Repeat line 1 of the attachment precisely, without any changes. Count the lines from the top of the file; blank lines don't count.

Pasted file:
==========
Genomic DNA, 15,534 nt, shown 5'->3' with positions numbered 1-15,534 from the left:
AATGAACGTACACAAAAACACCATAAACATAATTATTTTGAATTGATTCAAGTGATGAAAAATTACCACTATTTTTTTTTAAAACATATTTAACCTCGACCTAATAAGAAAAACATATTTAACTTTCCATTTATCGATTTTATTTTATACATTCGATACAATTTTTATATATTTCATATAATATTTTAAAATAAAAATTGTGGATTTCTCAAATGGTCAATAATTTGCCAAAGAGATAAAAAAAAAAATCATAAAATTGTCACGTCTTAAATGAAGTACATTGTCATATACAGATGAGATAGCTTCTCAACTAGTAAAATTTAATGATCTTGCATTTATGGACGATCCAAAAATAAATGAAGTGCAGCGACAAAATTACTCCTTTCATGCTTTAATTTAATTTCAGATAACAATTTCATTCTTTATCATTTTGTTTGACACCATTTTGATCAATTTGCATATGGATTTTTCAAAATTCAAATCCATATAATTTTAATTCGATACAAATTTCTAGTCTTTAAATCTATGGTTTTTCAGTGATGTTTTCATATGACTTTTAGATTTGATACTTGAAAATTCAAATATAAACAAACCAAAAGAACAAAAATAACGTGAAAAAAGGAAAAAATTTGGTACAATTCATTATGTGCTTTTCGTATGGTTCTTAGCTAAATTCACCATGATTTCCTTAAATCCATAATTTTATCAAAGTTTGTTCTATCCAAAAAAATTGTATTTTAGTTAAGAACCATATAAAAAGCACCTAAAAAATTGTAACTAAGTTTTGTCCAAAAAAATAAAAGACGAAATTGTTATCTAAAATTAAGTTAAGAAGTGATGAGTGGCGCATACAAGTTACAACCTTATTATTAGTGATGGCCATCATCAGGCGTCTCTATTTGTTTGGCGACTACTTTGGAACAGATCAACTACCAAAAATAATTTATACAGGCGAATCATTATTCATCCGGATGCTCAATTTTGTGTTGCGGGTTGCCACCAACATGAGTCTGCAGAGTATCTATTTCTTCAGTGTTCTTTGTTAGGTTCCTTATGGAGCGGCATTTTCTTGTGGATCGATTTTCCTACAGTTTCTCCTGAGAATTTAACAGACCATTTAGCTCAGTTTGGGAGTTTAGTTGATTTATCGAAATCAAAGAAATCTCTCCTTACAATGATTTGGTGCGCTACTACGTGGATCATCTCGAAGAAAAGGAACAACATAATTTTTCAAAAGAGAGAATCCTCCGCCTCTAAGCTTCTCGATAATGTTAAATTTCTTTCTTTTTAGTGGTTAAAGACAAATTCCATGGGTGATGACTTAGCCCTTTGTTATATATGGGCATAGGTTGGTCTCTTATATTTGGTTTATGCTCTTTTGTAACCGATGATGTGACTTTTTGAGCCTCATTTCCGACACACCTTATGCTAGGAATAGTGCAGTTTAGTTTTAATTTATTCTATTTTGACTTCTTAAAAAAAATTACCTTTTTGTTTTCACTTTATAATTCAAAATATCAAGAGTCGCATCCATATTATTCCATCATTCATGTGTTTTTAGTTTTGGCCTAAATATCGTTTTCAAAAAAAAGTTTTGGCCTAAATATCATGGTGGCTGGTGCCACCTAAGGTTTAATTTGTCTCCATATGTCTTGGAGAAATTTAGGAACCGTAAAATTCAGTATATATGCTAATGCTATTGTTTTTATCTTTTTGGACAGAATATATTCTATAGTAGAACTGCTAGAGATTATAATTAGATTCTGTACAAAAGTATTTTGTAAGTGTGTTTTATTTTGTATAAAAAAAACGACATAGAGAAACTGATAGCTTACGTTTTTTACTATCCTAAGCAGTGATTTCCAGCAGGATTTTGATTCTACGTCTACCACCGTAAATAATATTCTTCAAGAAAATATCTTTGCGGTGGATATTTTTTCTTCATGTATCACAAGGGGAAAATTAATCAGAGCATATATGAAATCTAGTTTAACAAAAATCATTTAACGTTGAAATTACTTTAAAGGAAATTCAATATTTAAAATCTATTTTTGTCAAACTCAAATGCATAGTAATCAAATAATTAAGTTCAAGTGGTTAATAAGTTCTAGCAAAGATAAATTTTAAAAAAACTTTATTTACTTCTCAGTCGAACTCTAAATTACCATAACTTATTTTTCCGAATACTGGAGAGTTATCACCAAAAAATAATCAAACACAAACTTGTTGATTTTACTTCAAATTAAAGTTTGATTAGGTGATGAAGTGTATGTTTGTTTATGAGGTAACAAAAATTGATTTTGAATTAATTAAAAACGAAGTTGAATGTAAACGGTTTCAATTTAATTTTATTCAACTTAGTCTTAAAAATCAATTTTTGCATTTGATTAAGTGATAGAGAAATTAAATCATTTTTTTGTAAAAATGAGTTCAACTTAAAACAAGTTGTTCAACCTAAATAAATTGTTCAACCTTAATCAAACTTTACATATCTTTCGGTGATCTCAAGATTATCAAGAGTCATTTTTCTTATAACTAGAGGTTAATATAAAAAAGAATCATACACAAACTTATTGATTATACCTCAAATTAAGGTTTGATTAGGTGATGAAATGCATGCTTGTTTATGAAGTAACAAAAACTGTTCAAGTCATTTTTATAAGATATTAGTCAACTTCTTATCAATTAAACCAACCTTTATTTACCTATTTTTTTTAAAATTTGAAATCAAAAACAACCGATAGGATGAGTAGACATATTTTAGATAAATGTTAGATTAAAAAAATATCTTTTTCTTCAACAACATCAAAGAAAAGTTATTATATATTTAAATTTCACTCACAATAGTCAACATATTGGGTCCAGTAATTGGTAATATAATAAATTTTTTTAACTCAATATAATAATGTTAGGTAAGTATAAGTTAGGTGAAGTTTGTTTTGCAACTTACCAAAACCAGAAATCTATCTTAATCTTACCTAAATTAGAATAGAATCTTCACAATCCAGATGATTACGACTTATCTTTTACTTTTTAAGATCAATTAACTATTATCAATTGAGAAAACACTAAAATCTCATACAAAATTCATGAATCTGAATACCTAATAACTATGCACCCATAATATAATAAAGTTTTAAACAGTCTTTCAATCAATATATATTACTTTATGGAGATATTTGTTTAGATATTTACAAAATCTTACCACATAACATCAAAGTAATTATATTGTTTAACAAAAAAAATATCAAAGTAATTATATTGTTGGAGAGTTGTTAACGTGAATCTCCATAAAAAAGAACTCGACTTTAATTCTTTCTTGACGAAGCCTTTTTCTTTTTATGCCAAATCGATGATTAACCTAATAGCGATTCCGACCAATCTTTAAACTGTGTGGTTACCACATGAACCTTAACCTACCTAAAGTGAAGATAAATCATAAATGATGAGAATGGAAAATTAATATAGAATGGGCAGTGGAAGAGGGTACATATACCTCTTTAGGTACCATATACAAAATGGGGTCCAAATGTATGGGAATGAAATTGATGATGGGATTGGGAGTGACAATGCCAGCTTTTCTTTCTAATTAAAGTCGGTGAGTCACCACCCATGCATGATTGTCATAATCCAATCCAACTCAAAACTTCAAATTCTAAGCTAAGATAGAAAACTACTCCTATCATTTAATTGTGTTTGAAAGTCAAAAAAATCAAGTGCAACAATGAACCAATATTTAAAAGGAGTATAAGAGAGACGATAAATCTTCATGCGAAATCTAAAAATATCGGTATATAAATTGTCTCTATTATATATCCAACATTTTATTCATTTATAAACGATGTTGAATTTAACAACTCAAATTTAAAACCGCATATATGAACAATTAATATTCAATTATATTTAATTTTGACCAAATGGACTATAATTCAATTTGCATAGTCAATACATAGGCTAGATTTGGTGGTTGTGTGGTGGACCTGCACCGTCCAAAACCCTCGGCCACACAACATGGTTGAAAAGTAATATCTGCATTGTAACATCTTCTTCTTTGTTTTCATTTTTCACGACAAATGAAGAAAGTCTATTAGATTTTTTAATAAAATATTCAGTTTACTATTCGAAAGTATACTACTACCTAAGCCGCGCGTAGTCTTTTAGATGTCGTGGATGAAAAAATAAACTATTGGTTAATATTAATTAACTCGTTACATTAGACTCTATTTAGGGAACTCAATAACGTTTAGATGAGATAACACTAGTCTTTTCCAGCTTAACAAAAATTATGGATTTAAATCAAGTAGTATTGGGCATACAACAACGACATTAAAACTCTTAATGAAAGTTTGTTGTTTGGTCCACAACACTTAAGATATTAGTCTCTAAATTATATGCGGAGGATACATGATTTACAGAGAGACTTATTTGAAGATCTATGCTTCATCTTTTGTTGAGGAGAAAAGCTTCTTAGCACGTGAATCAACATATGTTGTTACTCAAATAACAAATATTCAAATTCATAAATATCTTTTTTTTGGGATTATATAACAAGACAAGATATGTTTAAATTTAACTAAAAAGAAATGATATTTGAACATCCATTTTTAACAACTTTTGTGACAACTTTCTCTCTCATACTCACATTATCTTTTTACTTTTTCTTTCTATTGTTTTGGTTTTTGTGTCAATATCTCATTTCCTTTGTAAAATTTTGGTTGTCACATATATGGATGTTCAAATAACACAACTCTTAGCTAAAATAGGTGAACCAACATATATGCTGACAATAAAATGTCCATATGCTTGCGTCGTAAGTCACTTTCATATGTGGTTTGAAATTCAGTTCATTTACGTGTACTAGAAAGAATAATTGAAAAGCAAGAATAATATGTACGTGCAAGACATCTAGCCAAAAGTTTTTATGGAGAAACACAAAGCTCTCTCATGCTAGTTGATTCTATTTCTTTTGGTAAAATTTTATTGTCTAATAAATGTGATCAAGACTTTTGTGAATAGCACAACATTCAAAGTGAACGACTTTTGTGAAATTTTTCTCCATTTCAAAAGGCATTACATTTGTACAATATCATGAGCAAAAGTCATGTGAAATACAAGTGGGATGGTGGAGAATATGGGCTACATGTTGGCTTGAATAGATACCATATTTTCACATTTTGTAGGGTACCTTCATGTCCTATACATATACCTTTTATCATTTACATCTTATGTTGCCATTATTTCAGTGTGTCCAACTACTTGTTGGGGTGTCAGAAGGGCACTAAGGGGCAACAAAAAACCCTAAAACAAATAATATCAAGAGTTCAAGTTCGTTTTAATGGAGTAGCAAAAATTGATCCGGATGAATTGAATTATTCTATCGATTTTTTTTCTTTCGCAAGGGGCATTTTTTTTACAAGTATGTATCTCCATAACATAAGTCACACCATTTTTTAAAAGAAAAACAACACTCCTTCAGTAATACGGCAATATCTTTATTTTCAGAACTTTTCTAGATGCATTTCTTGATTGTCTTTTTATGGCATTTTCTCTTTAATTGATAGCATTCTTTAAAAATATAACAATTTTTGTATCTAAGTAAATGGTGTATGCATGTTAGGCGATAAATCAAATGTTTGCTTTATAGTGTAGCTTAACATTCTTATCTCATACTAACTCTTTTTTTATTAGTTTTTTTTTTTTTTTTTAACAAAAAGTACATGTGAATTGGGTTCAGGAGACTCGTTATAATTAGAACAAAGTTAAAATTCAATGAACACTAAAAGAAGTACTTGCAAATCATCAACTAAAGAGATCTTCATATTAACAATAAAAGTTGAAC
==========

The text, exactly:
Genomic DNA, 15,534 nt, shown 5'->3' with positions numbered 1-15,534 from the left: